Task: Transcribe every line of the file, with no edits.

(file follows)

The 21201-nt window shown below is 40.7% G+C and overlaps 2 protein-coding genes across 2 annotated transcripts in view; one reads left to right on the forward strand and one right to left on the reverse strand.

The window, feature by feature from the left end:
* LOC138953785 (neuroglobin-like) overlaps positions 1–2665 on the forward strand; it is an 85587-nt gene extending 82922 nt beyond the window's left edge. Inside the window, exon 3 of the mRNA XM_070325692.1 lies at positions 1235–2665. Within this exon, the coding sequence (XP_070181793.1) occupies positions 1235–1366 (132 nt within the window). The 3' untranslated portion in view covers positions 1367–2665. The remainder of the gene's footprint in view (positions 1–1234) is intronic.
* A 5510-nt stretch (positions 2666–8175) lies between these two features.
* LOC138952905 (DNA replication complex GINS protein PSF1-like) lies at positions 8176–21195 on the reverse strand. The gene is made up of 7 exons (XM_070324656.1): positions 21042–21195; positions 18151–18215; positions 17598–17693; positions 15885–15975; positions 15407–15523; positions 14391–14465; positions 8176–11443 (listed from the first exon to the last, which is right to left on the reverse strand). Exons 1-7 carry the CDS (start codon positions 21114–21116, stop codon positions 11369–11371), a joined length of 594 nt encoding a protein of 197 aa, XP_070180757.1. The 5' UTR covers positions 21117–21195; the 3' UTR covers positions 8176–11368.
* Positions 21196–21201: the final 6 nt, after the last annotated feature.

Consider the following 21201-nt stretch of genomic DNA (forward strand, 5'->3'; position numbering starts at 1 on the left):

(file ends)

The 21201-nt window shown below is 40.7% G+C and overlaps 2 protein-coding genes across 2 annotated transcripts in view; one reads left to right on the forward strand and one right to left on the reverse strand.

The window, feature by feature from the left end:
* LOC138953785 (neuroglobin-like) overlaps positions 1–2665 on the forward strand; it is an 85587-nt gene extending 82922 nt beyond the window's left edge. Inside the window, exon 3 of the mRNA XM_070325692.1 lies at positions 1235–2665. Within this exon, the coding sequence (XP_070181793.1) occupies positions 1235–1366 (132 nt within the window). The 3' untranslated portion in view covers positions 1367–2665. The remainder of the gene's footprint in view (positions 1–1234) is intronic.
* A 5510-nt stretch (positions 2666–8175) lies between these two features.
* LOC138952905 (DNA replication complex GINS protein PSF1-like) lies at positions 8176–21195 on the reverse strand. The gene is made up of 7 exons (XM_070324656.1): positions 21042–21195; positions 18151–18215; positions 17598–17693; positions 15885–15975; positions 15407–15523; positions 14391–14465; positions 8176–11443 (listed from the first exon to the last, which is right to left on the reverse strand). Exons 1-7 carry the CDS (start codon positions 21114–21116, stop codon positions 11369–11371), a joined length of 594 nt encoding a protein of 197 aa, XP_070180757.1. The 5' UTR covers positions 21117–21195; the 3' UTR covers positions 8176–11368.
* Positions 21196–21201: the final 6 nt, after the last annotated feature.

Consider the following 21201-nt stretch of genomic DNA (forward strand, 5'->3'; position numbering starts at 1 on the left):